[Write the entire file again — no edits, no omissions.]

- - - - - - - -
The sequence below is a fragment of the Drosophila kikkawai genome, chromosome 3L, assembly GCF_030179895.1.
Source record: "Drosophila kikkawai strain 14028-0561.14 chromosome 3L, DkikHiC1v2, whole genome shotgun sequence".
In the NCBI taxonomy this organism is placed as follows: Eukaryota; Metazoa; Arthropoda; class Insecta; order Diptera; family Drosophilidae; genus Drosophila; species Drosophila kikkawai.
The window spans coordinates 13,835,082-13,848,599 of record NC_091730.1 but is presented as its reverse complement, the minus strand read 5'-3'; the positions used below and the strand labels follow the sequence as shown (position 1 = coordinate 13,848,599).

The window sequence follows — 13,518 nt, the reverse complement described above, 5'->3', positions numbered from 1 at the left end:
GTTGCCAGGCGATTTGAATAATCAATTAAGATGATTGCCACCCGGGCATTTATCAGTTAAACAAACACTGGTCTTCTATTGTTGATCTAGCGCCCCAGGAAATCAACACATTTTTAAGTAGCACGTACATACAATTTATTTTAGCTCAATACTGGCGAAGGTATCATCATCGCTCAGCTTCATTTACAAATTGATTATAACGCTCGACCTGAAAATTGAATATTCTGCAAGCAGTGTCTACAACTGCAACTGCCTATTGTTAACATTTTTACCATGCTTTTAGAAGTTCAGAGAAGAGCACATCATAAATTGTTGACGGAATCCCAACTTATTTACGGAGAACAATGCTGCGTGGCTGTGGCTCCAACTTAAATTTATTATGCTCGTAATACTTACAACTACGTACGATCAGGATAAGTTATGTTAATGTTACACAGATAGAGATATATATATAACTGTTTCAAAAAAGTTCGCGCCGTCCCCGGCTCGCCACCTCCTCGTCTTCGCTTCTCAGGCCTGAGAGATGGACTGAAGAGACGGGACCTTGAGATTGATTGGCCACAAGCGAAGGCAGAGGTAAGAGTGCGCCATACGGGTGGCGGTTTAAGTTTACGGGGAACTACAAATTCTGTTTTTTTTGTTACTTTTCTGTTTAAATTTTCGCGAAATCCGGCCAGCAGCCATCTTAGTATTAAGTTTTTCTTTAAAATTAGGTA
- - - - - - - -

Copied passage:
The sequence below is a fragment of the Drosophila kikkawai genome, chromosome 3L, assembly GCF_030179895.1.
Source record: "Drosophila kikkawai strain 14028-0561.14 chromosome 3L, DkikHiC1v2, whole genome shotgun sequence".
In the NCBI taxonomy this organism is placed as follows: Eukaryota; Metazoa; Arthropoda; class Insecta; order Diptera; family Drosophilidae; genus Drosophila; species Drosophila kikkawai.
The window spans coordinates 13,835,082-13,848,599 of record NC_091730.1 but is presented as its reverse complement, the minus strand read 5'-3'; the positions used below and the strand labels follow the sequence as shown (position 1 = coordinate 13,848,599).

The window sequence follows — 13,518 nt, the reverse complement described above, 5'->3', positions numbered from 1 at the left end:
GTTGCCAGGCGATTTGAATAATCAATTAAGATGATTGCCACCCGGGCATTTATCAGTTAAACAAACACTGGTCTTCTATTGTTGATCTAGCGCCCCAGGAAATCAACACATTTTTAAGTAGCACGTACATACAATTTATTTTAGCTCAATACTGGCGAAGGTATCATCATCGCTCAGCTTCATTTACAAATTGATTATAACGCTCGACCTGAAAATTGAATATTCTGCAAGCAGTGTCTACAACTGCAACTGCCTATTGTTAACATTTTTACCATGCTTTTAGAAGTTCAGAGAAGAGCACATCATAAATTGTTGACGGAATCCCAACTTATTTACGGAGAACAATGCTGCGTGGCTGTGGCTCCAACTTAAATTTATTATGCTCGTAATACTTACAACTACGTACGATCAGGATAAGTTATGTTAATGTTACACAGATAGAGATATATATATAACTGTTTCAAAAAAGTTCGCGCCGTCCCCGGCTCGCCACCTCCTCGTCTTCGCTTCTCAGGCCTGAGAGATGGACTGAAGAGACGGGACCTTGAGATTGATTGGCCACAAGCGAAGGCAGAGGTAAGAGTGCGCCATACGGGTGGCGGTTTAAGTTTACGGGGAACTACAAATTCTGTTTTTTTTGTTACTTTTCTGTTTAAATTTTCGCGAAATCCGGCCAGCAGCCATCTTAGTATTAAGTTTTTCTTTAAAATTAGGTA